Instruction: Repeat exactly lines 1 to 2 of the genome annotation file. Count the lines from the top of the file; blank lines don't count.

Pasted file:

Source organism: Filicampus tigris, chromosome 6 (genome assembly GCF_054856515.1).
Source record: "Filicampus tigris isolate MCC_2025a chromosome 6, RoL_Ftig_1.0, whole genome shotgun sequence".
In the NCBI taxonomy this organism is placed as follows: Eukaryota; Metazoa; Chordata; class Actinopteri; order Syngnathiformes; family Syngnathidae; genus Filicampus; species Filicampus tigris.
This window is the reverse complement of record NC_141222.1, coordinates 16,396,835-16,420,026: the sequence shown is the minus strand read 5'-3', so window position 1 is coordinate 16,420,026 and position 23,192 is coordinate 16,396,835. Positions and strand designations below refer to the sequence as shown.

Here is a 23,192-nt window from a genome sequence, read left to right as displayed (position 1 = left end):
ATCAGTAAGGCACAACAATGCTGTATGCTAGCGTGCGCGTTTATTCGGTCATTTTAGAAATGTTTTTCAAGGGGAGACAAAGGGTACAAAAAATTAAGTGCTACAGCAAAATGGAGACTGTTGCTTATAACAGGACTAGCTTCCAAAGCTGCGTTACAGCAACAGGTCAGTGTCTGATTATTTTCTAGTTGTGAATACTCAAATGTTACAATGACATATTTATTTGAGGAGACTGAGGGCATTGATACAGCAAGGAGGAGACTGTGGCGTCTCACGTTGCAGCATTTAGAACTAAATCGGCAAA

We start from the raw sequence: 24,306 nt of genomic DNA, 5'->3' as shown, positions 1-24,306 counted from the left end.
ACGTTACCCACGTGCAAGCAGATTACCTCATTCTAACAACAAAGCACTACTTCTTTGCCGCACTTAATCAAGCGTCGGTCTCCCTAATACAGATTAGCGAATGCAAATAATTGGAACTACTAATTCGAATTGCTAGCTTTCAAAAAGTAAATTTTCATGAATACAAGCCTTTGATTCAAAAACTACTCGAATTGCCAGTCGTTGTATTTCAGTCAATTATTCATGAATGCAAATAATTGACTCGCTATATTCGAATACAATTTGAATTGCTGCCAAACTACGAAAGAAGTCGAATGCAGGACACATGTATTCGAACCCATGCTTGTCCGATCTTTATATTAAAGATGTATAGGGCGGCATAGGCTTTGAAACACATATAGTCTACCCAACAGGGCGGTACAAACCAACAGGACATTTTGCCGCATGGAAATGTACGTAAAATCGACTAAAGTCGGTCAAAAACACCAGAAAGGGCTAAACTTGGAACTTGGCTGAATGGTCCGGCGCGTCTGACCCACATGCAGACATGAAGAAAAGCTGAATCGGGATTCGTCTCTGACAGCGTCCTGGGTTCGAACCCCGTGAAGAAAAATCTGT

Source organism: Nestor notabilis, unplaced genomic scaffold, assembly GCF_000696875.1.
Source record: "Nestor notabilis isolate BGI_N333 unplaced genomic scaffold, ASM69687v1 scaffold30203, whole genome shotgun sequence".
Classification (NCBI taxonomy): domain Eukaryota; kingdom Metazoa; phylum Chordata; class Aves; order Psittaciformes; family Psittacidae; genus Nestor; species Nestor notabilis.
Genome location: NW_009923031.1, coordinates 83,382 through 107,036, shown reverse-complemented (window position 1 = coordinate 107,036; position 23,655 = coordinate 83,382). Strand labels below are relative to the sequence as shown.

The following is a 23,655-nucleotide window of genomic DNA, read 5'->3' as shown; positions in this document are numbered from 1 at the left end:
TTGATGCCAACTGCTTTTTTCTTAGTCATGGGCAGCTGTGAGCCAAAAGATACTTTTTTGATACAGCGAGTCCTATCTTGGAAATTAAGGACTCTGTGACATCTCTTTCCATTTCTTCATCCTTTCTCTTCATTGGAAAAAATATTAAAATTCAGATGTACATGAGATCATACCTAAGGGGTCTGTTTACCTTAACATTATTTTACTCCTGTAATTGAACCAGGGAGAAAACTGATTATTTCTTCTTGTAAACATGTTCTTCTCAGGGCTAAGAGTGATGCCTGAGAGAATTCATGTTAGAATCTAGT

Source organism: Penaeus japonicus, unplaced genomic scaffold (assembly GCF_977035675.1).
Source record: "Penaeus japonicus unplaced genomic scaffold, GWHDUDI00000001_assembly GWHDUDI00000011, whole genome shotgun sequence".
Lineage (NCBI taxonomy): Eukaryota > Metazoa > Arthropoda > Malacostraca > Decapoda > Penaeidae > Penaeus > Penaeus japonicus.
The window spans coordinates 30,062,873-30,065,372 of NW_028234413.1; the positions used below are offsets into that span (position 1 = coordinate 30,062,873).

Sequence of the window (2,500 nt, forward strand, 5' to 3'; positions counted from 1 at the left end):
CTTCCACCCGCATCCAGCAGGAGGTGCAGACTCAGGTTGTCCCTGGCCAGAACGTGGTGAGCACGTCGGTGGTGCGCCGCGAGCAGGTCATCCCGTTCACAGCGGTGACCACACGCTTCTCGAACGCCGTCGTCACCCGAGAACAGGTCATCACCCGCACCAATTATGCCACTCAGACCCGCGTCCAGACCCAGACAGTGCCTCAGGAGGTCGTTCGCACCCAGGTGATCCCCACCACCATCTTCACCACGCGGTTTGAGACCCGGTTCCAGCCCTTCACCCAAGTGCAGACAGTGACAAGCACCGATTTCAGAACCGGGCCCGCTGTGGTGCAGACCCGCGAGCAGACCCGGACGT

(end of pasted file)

Source organism: Filicampus tigris, chromosome 6 (genome assembly GCF_054856515.1).
Source record: "Filicampus tigris isolate MCC_2025a chromosome 6, RoL_Ftig_1.0, whole genome shotgun sequence".